Aviation Articles


To Prep or Not To Prep...That Is The Question


There are many interview preparation services available ranging from pre-recorded information, classroom speeches to individual, personalized consultations.  Everyone, while studying for an upcoming interview, does some form of preparation.  To what degree and depth depends on the individual and the individual’s needs. 

Interview prep with a consultant is not for everyone.  You must decide to what degree you are going to prepare for your interview and whether or not you feel you need feedback in the form of constructive criticism.  This is a very personal choice and while the opinions of peers are invaluable, only you can decide.  Although pre-recorded and classroom style preparation are each valuable they provide one-way communication.  Individualized, one-on-one, preparation is typically tailored to the applicant and allows two-way communication.   Let’s focus on the individual, personalized consultation addressing specifically the HR (Human Resources) portion of the interview.

What are the nuts and bolts of interview prep?
The HR interview is purely subjective. It is important that the applicant understand the evaluation process (from the other side of the table) and the psychology behind it. This understanding will result in the applicant feeling confident and the ability to present themselves in the best possible light.  Prep should provide some form of information and tools for the applicant to learn and utilize during their interview.  The primary objective is to help the applicant understand how the interviewers perceive them.  Armed with that knowledge the applicant can address, and correct, any miscommunications so the interviewers have a clear picture of the applicant and what they are trying to convey. 

What can be expected?
When you meet with your consultant, there is commonly some form of “mock” interview conducted.  This will give the consultant a clear picture of how you present yourself during an interview.  From there the consultant must share the perceptions of your communication and provide constructive suggestions for how to improve that communication.  Sometimes the reality of how you are perceived can be harsh, but you need to hear it.  It is best to make your mistakes in the preparation phase than in the evaluation phase.  Your consultant should be able to qualify their critique and provide solid tools for you to correct the behavior.

Is prep right for you?
Again, this is a very personal choice.   This choice can hinge on your financial situation as well as your own personal beliefs.  Why not start with your friends and family?   * Side note warning* although our friends and family mean well, they may not give you an accurate portrayal of how others hear and perceive you. Sometimes it hurts to hear criticism so our friends may not risk any anger or resentment.  Bounce some questions and answers off your peers and ask them for an honest evaluation on how you are communicating.  What are they hearing, and what opinion are they forming of your answer?  If you are wavering solely because of the expense I highly recommend you evaluate what the long-term benefit to your career will be.  Ask yourself if it is worth it.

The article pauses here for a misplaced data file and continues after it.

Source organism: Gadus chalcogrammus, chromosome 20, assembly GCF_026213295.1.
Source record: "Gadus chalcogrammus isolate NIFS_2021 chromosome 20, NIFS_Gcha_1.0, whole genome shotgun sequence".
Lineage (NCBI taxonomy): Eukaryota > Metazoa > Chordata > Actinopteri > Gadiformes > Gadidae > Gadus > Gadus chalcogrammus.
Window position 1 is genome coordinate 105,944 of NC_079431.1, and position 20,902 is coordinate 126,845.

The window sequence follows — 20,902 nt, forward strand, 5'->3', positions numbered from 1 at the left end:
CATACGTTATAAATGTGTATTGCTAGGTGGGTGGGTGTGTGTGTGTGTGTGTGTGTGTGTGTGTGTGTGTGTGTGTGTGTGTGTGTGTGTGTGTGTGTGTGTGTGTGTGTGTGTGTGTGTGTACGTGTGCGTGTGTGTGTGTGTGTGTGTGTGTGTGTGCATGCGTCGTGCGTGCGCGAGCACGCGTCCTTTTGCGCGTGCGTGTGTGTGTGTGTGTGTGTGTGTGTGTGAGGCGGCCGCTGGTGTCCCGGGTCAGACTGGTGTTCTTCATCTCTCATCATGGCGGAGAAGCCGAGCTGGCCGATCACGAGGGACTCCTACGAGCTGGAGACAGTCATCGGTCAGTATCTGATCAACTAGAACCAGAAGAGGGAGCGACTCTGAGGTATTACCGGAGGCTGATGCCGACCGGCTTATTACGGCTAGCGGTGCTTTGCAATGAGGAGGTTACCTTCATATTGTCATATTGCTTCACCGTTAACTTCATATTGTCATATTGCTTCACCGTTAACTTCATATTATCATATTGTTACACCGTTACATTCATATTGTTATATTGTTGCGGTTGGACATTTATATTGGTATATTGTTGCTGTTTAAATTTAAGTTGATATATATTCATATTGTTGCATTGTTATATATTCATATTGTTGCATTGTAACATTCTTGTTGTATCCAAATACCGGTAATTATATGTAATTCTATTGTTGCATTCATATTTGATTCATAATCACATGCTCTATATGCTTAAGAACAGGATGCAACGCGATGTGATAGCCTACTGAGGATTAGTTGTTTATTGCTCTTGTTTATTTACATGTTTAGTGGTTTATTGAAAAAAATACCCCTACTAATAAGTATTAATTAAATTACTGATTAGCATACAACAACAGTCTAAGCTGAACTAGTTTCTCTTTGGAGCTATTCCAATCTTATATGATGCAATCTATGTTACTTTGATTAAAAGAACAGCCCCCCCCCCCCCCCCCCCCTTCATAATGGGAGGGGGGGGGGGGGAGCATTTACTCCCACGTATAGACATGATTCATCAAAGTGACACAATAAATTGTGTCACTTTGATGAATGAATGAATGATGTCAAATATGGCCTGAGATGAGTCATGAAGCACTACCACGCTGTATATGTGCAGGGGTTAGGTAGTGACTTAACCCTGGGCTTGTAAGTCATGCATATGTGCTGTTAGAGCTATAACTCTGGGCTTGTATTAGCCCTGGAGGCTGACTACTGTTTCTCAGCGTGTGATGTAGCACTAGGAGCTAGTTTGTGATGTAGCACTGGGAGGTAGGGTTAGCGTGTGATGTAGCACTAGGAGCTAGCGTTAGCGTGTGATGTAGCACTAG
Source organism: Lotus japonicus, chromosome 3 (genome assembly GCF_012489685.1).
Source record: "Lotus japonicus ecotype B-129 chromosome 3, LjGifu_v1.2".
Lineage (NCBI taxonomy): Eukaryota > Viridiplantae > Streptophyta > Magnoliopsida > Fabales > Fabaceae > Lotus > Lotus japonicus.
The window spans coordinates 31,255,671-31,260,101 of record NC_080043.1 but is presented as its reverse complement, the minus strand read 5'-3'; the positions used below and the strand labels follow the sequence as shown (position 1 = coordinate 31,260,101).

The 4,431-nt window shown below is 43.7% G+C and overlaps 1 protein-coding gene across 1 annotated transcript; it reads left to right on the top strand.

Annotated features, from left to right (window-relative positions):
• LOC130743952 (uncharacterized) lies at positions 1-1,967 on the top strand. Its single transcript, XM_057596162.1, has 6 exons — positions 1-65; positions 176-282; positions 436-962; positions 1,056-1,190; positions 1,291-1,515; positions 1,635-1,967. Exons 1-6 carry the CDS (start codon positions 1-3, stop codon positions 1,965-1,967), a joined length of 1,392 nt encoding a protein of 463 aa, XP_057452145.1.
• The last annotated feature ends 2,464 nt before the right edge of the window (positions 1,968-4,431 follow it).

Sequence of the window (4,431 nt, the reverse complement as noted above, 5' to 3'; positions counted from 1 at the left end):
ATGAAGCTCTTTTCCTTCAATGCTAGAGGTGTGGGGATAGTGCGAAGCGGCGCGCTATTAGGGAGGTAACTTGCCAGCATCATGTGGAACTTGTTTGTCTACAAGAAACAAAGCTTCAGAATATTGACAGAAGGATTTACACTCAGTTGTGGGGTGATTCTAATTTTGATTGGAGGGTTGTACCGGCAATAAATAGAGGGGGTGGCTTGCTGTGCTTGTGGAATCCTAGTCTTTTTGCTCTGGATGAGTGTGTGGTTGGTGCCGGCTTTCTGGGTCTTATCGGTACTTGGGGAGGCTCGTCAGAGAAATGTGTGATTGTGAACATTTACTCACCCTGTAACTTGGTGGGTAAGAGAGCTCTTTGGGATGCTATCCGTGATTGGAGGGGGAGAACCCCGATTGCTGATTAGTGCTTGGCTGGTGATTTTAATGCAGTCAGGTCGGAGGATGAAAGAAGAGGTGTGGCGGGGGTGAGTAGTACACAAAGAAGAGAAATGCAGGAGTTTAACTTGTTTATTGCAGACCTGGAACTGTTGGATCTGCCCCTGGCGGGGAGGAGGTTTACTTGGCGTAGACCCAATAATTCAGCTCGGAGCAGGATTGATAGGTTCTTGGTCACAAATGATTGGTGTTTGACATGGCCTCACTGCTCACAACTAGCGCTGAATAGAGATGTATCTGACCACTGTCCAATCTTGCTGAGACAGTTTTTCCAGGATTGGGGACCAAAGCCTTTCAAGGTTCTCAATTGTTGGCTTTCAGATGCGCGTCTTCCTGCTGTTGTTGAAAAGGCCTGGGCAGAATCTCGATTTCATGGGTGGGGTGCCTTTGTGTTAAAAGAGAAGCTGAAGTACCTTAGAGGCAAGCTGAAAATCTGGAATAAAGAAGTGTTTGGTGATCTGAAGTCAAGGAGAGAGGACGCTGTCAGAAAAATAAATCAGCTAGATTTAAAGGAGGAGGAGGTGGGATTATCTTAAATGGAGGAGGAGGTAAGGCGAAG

How do you find a consultant?
What to look for when evaluating a personal interview consultant: 

   »   Call them.  Get a feel for their level of interest in you and your interview.

    1. Do you feel like you can work with them? Be honest and open with them?

    2. What is their process for the preparation session? 

    3. Is the session limited by time or is it dependent upon the individual needs of the applicant?

    4. What is their background? 

    5. Have they been in a hiring position previously?  Was it for pilots in particular?

While someone has himself or herself been through many interviews it does not necessarily equate to an understanding of the evaluation process of the interviewer.  I encourage you to talk to your peers, get feedback on consultants they are familiar with and absolutely do your homework.

About the Author:

Lori Clark is the principal of Clark Aviation Consulting. As a former Manager of Pilot Recruiting for many years, she interviewed thousands of airline pilots and has an extensive knowledge of what airline pilot boards are looking for. Clark can help pilots understand what an interview board is looking for and how they are perceived. She offers simple but effective techniques that help pilots better present themselves before airline boards. For more information, please visit Clark Consulting at http://www.FlyTheLine.com or http://ClarkConsulting.blogspot.com

©2008 Clark Aviation Consulting, All Rights Reserved. Reprints with permission.

Article reprint Terms & Conditions